Best of the Fest: Nina

  • Best of the Fest: Nina
  • Best of the Fest: Nina
  • Best of the Fest: Nina
  • Best of the Fest: Nina
  • Best of the Fest: Nina
  • Best of the Fest: Nina

Photo by fujirockers.org Text by Nina Cataldo

Posted on 2021.8.24 21:41

Notes from a first time reporter, long time music lover

It’s been a true joy and honor to not only attend this year’s one-of-a-kind Fuji Rock experience, but to also have the chance to report and share the experience with all of you, the readers. This year marks ten years since I attended my first big-scale music festival. I was a high school student in the Pacific Northwest, USA, back then. A lot has happened in those ten years; attending music festivals in various countries, organizing small scale music events, DJing, playing synthesizer in a band…it’s clear that my love for music and the cultures built around it only grow more each and every year.

Ever since I attended my first Fuji Rock in 2016, I was immediately drawn to the positive aspects of a Japanese festival that’s different from many others I’ve attended. It’s clean; flushing Porta-Potties and personal trash bags upon entry which everyone uses. It’s respectful; never having to fight my way to the front of the stage or be on high alert. Also, it’s freeing and so much fun; away from the big city where everyone could be less stressed and happier. With this year’s Fuji Rock, those aspects that made me fall in love with the festival stayed true.

It also gave me a chance to discover and support so many domestic musicians that I would have otherwise never listened to. To hear so many of the artists speak on stage about this opportunity was moving, too. Many of them would not have gotten a chance to perform if it were for bigger name artists coming from overseas. So, in that sense, it’s been a great way to support more people in the Japanese music world. Especially in times like this where people like us in the performing arts need to lean each other as much as we can.

I’m still amazed by the leadership the festival took to show Japan and the world how a safe large-scale event could be conducted in these times. Sure, I missed drinking beer and dancing till the wee hours of the morning like other years, but to be able to witness history in the making was still rad. So, without further ado, I want to reflect back and share with you my favorite parts of this year’s Fuji Rock:

1. SiM
Nina picking an alternative metal band as her highlight musician?! Y’all, these are truly weird times. I was hesitant to check out SiM because I had no idea what to expect, but I was truly blown away by their performance, and more so, their energy. Frontman, MAH, is a sweet talker; not only funny, but also inspirational. Him and his similarly lively band members really got the crowd going on the Green Stage. They were frank about their main stage performance being a fortuitous one due to the domestic lineup, which was a wakeup call to me (and maybe many others) about how important it is to support Japanese artists on a global scale. Their passion for their music and wanting to spread its positivity to all listeners – whether they’re long-time fans or not – coincidentally made me become a big fan.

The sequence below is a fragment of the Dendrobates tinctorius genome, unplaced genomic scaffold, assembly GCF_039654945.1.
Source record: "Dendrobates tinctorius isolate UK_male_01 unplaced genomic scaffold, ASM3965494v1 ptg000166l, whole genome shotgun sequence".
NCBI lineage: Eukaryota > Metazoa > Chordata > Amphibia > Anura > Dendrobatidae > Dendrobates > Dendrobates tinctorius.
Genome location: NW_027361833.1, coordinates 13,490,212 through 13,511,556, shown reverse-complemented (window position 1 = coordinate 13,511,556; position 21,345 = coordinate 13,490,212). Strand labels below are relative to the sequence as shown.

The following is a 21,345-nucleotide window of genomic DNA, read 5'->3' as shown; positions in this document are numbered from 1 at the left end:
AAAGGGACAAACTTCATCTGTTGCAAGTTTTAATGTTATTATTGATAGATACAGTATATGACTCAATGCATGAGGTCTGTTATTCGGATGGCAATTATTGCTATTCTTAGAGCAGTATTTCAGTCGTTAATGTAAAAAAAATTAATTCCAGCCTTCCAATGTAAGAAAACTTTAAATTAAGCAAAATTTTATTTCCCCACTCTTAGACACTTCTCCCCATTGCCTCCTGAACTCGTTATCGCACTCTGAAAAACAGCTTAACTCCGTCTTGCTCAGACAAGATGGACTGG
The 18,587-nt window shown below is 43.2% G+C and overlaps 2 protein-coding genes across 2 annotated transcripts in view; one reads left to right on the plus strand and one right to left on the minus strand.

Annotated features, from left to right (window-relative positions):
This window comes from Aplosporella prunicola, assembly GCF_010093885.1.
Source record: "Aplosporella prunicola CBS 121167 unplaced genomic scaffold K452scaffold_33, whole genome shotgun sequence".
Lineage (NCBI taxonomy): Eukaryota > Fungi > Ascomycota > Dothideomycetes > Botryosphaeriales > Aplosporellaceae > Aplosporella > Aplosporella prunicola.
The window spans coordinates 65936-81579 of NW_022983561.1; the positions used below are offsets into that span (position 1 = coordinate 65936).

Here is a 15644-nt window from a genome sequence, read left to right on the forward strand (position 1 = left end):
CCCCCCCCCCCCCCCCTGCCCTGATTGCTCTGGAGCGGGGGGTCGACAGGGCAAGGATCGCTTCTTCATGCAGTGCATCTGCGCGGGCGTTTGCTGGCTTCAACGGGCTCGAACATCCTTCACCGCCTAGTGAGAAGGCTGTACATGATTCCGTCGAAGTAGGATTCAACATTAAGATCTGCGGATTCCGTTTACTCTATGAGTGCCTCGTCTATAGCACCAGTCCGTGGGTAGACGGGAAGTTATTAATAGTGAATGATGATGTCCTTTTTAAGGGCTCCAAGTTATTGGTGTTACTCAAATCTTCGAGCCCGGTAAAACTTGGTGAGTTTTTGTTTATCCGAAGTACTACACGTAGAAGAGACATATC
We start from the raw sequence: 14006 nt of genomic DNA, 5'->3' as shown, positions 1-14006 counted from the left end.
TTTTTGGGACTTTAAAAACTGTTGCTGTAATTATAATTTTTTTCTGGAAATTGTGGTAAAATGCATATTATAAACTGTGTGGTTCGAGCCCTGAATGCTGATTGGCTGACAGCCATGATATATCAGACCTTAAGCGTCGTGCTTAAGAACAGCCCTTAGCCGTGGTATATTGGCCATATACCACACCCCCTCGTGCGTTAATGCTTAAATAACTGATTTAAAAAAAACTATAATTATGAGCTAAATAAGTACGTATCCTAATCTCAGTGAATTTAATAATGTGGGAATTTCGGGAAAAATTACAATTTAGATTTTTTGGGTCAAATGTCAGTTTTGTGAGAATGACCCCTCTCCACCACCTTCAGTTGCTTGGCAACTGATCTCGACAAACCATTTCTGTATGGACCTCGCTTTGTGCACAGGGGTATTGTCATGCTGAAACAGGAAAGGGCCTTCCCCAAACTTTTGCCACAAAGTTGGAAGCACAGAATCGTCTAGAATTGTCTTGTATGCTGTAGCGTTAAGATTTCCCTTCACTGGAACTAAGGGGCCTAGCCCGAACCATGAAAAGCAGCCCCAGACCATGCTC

2. TAMIW (and everything about ROOKIE A GO GO)
Moving the ROOKIE A GO GO stage to the central part of Fuji Rock was absolutely the right move. This is the stage for rookies – the ones that can use the most exposure – and to put them in the pathway to other festival ground locations made many people stop and listen to bands that they otherwise may not have checked out. I saw quite a few bands on this stage this year, and each one of them stunned me. Many of the large stage artists started out playing at ROOKIE A GO GO so checking this stage out also means you may see some history in the making. TAMIW, in particular, became one of my favorite acts of the weekend. So much so that I listened to their music on the ride back home from the festival. Never underestimate the power of the rookies at festivals!

3. Pyramid Garden
What a great place to start and/or end the day. In the mornings, there was yoga and the best breakfast food around (Little Nap Coffee and their banana bread/muffins). By evening, live acts by candle light and bonfire helped wind down any hectic day. If I were camping, I’d choose the campgrounds around this area for sure.

This is a surprise act on my list as I wasn’t particularly fussed about their set at the time. But when looking back on the weekend, one of the big points that kept coming back to me was how AJICO has been performing since 2000 and this was their FIRST time at Fuji Rock. How is that even possible? They were enchanting, mystical, and perfect amount of wack and talent for an act at Fuji Rock. I loved the lead singer’s fashion and enjoyed their performance. I hope they come back again!

5. The SMASH Team & Everyone at the festival
This is a no brainer. A festival is nothing without the people. And the people this year were fantastic. As a first time reporter for Fuji Rock, I was nervous and unsure of what to expect. But everyone that I worked with were incredible, kind, and I was completely in awe of their talents and their teamwork.
In addition, the festival attendees were the highlights. In a hard year like this, I really had no idea what everyone would be like. But each person I saw or came across was respectful – especially of the restrictions put in place. It reminded me how much everyone wanted to be at Fuji Rock and how everyone wanted to make it a success so we can have more festival to come in the future. Many many thanks to you all!

[Photo: 3 All photo]

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